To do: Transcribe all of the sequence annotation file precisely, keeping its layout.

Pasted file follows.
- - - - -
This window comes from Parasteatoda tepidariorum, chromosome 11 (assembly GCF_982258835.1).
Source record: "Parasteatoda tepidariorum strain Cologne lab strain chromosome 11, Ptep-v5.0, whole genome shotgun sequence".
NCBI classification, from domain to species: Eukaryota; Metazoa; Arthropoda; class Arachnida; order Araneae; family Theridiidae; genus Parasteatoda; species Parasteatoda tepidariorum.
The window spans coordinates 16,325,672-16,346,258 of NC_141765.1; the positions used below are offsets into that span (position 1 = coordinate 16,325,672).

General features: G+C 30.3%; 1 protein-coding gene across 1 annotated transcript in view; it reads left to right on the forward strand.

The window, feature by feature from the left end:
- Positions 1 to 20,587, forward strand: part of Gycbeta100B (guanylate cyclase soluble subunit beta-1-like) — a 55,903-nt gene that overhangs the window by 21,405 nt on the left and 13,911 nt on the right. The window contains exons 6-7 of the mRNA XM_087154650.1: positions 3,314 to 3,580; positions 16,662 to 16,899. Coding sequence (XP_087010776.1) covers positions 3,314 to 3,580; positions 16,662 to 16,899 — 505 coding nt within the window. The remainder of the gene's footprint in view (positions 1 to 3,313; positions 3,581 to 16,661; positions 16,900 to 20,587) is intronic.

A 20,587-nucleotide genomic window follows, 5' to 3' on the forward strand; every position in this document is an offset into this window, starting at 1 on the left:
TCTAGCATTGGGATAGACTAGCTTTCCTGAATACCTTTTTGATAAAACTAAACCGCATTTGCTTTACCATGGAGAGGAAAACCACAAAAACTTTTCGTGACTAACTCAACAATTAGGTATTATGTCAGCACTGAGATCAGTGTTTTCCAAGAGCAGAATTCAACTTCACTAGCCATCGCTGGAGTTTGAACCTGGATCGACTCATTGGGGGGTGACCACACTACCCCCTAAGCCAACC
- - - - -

This window comes from Parasteatoda tepidariorum, chromosome 11 (assembly GCF_982258835.1).
Source record: "Parasteatoda tepidariorum strain Cologne lab strain chromosome 11, Ptep-v5.0, whole genome shotgun sequence".
NCBI classification, from domain to species: Eukaryota; Metazoa; Arthropoda; class Arachnida; order Araneae; family Theridiidae; genus Parasteatoda; species Parasteatoda tepidariorum.
The window spans coordinates 16,325,672-16,346,258 of NC_141765.1; the positions used below are offsets into that span (position 1 = coordinate 16,325,672).

General features: G+C 30.3%; 1 protein-coding gene across 1 annotated transcript in view; it reads left to right on the forward strand.

The window, feature by feature from the left end:
- Positions 1 to 20,587, forward strand: part of Gycbeta100B (guanylate cyclase soluble subunit beta-1-like) — a 55,903-nt gene that overhangs the window by 21,405 nt on the left and 13,911 nt on the right. The window contains exons 6-7 of the mRNA XM_087154650.1: positions 3,314 to 3,580; positions 16,662 to 16,899. Coding sequence (XP_087010776.1) covers positions 3,314 to 3,580; positions 16,662 to 16,899 — 505 coding nt within the window. The remainder of the gene's footprint in view (positions 1 to 3,313; positions 3,581 to 16,661; positions 16,900 to 20,587) is intronic.

A 20,587-nucleotide genomic window follows, 5' to 3' on the forward strand; every position in this document is an offset into this window, starting at 1 on the left:
TCTAGCATTGGGATAGACTAGCTTTCCTGAATACCTTTTTGATAAAACTAAACCGCATTTGCTTTACCATGGAGAGGAAAACCACAAAAACTTTTCGTGACTAACTCAACAATTAGGTATTATGTCAGCACTGAGATCAGTGTTTTCCAAGAGCAGAATTCAACTTCACTAGCCATCGCTGGAGTTTGAACCTGGATCGACTCATTGGGGGGTGACCACACTACCCCCTAAGCCAACC